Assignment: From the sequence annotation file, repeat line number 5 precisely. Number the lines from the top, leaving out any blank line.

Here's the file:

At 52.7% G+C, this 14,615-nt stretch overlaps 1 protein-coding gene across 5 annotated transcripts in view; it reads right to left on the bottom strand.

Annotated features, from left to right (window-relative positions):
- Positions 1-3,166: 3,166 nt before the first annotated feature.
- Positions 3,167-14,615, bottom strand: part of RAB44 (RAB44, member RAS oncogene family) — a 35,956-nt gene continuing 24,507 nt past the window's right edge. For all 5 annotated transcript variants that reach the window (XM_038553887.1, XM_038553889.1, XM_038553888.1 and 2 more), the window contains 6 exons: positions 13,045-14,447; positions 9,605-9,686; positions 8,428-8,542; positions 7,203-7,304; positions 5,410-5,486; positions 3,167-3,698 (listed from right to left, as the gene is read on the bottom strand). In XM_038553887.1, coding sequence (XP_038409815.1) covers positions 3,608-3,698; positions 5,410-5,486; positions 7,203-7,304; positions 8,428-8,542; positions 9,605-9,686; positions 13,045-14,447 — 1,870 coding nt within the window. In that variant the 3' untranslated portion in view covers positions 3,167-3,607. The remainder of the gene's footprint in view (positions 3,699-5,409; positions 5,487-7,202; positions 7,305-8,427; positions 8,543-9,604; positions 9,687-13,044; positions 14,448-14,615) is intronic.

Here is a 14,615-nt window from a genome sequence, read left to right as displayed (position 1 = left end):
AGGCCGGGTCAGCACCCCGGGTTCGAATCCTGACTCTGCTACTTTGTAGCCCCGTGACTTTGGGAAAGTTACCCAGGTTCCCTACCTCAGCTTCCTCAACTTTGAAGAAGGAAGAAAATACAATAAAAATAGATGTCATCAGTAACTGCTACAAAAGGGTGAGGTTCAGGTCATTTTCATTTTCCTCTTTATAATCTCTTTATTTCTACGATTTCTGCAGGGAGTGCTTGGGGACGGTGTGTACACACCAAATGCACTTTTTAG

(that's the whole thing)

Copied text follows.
Here is a 14,615-nt window from a genome sequence, read left to right as displayed (position 1 = left end):